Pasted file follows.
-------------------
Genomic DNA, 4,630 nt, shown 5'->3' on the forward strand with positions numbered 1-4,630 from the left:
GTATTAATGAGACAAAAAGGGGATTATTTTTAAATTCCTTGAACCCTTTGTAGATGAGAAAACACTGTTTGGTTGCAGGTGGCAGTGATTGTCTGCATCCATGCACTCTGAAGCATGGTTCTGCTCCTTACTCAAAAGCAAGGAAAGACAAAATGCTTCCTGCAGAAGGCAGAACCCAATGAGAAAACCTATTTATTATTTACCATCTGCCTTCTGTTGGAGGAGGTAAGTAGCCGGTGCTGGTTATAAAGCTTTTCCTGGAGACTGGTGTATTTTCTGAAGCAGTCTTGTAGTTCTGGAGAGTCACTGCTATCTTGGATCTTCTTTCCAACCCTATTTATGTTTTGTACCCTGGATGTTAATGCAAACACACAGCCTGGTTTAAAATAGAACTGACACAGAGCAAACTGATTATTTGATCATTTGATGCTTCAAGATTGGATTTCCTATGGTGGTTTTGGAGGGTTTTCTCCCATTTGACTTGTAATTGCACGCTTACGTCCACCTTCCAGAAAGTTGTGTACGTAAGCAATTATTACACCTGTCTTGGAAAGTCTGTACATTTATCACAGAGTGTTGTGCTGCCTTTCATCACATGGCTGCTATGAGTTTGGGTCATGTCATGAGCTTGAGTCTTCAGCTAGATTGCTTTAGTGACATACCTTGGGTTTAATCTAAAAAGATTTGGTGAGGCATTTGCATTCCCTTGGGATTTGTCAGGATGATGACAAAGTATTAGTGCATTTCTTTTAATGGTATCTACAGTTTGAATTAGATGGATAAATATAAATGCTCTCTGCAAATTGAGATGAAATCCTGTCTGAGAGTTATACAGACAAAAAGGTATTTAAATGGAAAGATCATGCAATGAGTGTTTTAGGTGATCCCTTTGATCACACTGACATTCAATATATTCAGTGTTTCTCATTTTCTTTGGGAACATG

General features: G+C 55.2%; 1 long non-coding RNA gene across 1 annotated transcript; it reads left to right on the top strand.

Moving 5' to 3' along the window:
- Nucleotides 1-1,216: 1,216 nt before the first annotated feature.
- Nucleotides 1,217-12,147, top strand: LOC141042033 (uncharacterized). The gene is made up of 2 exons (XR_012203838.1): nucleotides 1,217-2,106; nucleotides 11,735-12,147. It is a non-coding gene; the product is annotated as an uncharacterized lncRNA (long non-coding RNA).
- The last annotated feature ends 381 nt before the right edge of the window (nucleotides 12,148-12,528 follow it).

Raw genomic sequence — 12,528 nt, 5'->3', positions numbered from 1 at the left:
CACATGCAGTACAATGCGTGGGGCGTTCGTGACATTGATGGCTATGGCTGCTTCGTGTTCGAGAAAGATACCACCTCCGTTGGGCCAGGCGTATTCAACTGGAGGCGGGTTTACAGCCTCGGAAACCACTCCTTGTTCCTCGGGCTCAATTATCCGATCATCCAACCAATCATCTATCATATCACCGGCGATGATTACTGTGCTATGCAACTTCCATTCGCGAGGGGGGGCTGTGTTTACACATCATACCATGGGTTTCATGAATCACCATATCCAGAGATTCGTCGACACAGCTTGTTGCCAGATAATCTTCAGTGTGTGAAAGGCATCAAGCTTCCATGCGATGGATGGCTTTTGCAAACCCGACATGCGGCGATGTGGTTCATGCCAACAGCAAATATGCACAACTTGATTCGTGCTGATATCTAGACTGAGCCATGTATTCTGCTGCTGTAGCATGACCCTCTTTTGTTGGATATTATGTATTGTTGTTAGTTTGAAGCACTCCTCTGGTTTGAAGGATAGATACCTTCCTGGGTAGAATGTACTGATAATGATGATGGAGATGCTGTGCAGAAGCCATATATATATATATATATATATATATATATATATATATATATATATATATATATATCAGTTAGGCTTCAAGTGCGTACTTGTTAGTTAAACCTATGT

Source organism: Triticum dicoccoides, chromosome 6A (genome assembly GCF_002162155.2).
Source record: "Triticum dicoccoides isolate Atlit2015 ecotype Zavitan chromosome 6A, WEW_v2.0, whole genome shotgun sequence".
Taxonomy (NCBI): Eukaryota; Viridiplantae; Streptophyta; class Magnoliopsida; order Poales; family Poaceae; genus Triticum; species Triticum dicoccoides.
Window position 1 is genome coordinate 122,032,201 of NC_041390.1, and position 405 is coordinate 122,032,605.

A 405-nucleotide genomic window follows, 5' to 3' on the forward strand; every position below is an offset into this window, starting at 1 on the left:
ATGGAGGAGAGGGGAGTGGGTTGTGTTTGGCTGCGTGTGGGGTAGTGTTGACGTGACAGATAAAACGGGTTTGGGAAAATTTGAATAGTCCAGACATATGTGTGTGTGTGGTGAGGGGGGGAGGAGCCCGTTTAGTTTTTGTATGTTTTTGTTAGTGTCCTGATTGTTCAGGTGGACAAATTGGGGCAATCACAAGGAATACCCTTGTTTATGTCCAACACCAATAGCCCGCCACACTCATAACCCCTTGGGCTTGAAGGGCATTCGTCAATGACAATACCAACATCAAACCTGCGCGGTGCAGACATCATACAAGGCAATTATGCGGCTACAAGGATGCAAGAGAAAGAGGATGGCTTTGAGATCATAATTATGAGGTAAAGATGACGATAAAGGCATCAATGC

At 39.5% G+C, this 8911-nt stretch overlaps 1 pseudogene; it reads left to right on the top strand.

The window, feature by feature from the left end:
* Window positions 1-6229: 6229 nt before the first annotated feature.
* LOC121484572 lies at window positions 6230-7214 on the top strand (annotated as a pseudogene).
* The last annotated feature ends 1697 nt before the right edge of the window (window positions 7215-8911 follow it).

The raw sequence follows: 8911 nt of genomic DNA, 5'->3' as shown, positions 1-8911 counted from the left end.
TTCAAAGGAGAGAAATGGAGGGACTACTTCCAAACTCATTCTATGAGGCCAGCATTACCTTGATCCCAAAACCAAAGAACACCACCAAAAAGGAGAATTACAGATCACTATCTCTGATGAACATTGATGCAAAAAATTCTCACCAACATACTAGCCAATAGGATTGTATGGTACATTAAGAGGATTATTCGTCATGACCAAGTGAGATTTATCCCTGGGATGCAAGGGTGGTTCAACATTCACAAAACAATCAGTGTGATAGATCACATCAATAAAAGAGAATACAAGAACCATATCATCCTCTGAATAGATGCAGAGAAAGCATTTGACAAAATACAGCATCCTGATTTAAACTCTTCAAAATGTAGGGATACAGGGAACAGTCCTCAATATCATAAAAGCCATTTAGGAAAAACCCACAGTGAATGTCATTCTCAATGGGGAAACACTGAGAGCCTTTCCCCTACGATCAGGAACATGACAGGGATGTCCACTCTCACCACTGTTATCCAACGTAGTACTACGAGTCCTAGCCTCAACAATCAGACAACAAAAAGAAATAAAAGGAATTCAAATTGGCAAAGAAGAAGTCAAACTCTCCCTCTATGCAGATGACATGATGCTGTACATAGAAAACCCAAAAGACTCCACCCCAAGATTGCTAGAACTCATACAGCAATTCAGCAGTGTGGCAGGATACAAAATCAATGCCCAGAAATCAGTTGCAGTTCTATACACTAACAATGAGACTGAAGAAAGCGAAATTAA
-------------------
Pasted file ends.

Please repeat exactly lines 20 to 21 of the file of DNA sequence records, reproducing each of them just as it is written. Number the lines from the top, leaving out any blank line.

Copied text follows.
* The last annotated feature ends 1697 nt before the right edge of the window (window positions 7215-8911 follow it).

The raw sequence follows: 8911 nt of genomic DNA, 5'->3' as shown, positions 1-8911 counted from the left end.